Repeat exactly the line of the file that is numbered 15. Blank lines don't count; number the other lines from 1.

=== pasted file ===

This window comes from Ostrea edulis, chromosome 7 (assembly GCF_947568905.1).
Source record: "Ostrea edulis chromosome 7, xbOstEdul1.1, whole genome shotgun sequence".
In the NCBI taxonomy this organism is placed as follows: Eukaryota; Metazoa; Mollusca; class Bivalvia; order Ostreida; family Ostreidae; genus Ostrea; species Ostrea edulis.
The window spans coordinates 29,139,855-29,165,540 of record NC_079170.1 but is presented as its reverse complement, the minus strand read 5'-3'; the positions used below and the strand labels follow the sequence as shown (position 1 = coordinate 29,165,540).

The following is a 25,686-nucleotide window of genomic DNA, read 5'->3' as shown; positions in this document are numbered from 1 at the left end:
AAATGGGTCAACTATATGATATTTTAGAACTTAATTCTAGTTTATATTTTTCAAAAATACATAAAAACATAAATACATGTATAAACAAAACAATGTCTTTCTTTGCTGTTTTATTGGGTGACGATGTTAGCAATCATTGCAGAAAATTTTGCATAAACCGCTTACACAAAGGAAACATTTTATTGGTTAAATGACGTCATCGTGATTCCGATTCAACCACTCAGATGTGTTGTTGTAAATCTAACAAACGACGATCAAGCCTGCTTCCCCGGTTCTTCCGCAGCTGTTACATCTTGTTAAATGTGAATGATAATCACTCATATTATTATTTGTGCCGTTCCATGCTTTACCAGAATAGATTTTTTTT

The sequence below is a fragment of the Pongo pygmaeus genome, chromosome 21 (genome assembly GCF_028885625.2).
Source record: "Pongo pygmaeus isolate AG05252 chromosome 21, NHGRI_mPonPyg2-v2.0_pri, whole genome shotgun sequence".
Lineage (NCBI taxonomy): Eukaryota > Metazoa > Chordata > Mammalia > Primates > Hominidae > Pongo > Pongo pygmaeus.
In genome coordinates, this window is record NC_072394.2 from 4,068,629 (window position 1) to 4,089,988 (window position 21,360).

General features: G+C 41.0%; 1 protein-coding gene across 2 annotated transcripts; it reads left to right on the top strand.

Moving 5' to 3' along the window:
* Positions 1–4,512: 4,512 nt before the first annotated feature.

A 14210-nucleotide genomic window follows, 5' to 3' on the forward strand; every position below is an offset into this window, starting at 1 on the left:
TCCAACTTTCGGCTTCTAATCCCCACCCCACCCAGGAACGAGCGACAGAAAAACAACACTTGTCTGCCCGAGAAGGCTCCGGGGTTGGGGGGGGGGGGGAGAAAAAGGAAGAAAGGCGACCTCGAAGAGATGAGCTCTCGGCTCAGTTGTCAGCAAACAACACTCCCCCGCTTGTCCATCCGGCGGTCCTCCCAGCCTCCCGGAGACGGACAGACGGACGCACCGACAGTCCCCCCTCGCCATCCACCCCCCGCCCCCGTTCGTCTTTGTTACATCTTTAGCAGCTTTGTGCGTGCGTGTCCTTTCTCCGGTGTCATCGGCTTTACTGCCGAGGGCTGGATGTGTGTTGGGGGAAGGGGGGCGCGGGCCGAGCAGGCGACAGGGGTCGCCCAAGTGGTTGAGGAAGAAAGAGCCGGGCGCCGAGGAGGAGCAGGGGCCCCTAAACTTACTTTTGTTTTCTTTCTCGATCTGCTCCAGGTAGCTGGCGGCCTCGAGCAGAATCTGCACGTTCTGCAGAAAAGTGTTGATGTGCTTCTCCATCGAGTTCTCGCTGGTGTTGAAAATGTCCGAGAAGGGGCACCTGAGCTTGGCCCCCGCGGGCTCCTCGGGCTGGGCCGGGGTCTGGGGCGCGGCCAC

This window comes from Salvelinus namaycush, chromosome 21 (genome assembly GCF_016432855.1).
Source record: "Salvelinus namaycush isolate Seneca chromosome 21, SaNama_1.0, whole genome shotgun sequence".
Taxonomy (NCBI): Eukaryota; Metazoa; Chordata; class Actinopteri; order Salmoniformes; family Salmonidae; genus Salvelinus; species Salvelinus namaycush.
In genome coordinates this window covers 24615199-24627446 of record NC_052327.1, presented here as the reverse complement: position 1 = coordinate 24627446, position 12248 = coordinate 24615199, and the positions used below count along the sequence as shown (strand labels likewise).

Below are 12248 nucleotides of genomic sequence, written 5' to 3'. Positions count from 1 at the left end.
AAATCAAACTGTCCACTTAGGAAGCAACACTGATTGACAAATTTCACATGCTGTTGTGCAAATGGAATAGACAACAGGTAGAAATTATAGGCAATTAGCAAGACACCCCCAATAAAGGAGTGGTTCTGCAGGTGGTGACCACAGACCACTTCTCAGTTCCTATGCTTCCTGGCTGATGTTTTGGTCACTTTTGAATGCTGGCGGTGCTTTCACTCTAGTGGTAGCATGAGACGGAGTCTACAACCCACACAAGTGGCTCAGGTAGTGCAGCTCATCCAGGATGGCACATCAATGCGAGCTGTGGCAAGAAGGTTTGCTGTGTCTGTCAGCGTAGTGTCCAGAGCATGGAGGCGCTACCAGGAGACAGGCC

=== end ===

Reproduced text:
TCCAACTTTCGGCTTCTAATCCCCACCCCACCCAGGAACGAGCGACAGAAAAACAACACTTGTCTGCCCGAGAAGGCTCCGGGGTTGGGGGGGGGGGGGAGAAAAAGGAAGAAAGGCGACCTCGAAGAGATGAGCTCTCGGCTCAGTTGTCAGCAAACAACACTCCCCCGCTTGTCCATCCGGCGGTCCTCCCAGCCTCCCGGAGACGGACAGACGGACGCACCGACAGTCCCCCCTCGCCATCCACCCCCCGCCCCCGTTCGTCTTTGTTACATCTTTAGCAGCTTTGTGCGTGCGTGTCCTTTCTCCGGTGTCATCGGCTTTACTGCCGAGGGCTGGATGTGTGTTGGGGGAAGGGGGGCGCGGGCCGAGCAGGCGACAGGGGTCGCCCAAGTGGTTGAGGAAGAAAGAGCCGGGCGCCGAGGAGGAGCAGGGGCCCCTAAACTTACTTTTGTTTTCTTTCTCGATCTGCTCCAGGTAGCTGGCGGCCTCGAGCAGAATCTGCACGTTCTGCAGAAAAGTGTTGATGTGCTTCTCCATCGAGTTCTCGCTGGTGTTGAAAATGTCCGAGAAGGGGCACCTGAGCTTGGCCCCCGCGGGCTCCTCGGGCTGGGCCGGGGTCTGGGGCGCGGCCAC